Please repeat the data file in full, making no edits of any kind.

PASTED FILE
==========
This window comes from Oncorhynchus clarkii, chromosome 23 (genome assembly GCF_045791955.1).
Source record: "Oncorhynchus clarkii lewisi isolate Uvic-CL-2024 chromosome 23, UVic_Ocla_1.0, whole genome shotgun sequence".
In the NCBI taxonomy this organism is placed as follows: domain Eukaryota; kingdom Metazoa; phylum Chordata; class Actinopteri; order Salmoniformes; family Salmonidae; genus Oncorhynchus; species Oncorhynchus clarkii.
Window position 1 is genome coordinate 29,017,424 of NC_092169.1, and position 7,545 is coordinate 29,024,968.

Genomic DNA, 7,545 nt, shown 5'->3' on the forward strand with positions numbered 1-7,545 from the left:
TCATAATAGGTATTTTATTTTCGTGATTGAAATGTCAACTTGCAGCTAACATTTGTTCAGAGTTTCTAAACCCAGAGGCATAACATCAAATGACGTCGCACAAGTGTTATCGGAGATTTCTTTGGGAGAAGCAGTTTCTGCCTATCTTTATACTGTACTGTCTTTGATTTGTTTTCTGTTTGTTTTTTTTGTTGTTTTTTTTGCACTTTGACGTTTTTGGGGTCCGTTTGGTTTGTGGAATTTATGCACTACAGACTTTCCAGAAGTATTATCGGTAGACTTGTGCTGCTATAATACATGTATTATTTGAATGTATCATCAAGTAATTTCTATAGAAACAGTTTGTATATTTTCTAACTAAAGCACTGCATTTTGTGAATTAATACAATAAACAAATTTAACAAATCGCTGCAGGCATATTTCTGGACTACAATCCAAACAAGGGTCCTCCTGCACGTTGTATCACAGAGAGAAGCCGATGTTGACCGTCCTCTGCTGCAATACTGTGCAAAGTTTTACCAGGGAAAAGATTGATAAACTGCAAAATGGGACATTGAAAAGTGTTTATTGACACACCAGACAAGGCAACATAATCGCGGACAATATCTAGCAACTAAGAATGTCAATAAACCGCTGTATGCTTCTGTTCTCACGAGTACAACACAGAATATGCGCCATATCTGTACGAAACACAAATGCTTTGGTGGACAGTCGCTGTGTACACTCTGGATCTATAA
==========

This window comes from Oncorhynchus clarkii, chromosome 23 (genome assembly GCF_045791955.1).
Source record: "Oncorhynchus clarkii lewisi isolate Uvic-CL-2024 chromosome 23, UVic_Ocla_1.0, whole genome shotgun sequence".
In the NCBI taxonomy this organism is placed as follows: domain Eukaryota; kingdom Metazoa; phylum Chordata; class Actinopteri; order Salmoniformes; family Salmonidae; genus Oncorhynchus; species Oncorhynchus clarkii.
Window position 1 is genome coordinate 29,017,424 of NC_092169.1, and position 7,545 is coordinate 29,024,968.

Genomic DNA, 7,545 nt, shown 5'->3' on the forward strand with positions numbered 1-7,545 from the left:
TCATAATAGGTATTTTATTTTCGTGATTGAAATGTCAACTTGCAGCTAACATTTGTTCAGAGTTTCTAAACCCAGAGGCATAACATCAAATGACGTCGCACAAGTGTTATCGGAGATTTCTTTGGGAGAAGCAGTTTCTGCCTATCTTTATACTGTACTGTCTTTGATTTGTTTTCTGTTTGTTTTTTTTGTTGTTTTTTTTGCACTTTGACGTTTTTGGGGTCCGTTTGGTTTGTGGAATTTATGCACTACAGACTTTCCAGAAGTATTATCGGTAGACTTGTGCTGCTATAATACATGTATTATTTGAATGTATCATCAAGTAATTTCTATAGAAACAGTTTGTATATTTTCTAACTAAAGCACTGCATTTTGTGAATTAATACAATAAACAAATTTAACAAATCGCTGCAGGCATATTTCTGGACTACAATCCAAACAAGGGTCCTCCTGCACGTTGTATCACAGAGAGAAGCCGATGTTGACCGTCCTCTGCTGCAATACTGTGCAAAGTTTTACCAGGGAAAAGATTGATAAACTGCAAAATGGGACATTGAAAAGTGTTTATTGACACACCAGACAAGGCAACATAATCGCGGACAATATCTAGCAACTAAGAATGTCAATAAACCGCTGTATGCTTCTGTTCTCACGAGTACAACACAGAATATGCGCCATATCTGTACGAAACACAAATGCTTTGGTGGACAGTCGCTGTGTACACTCTGGATCTATAA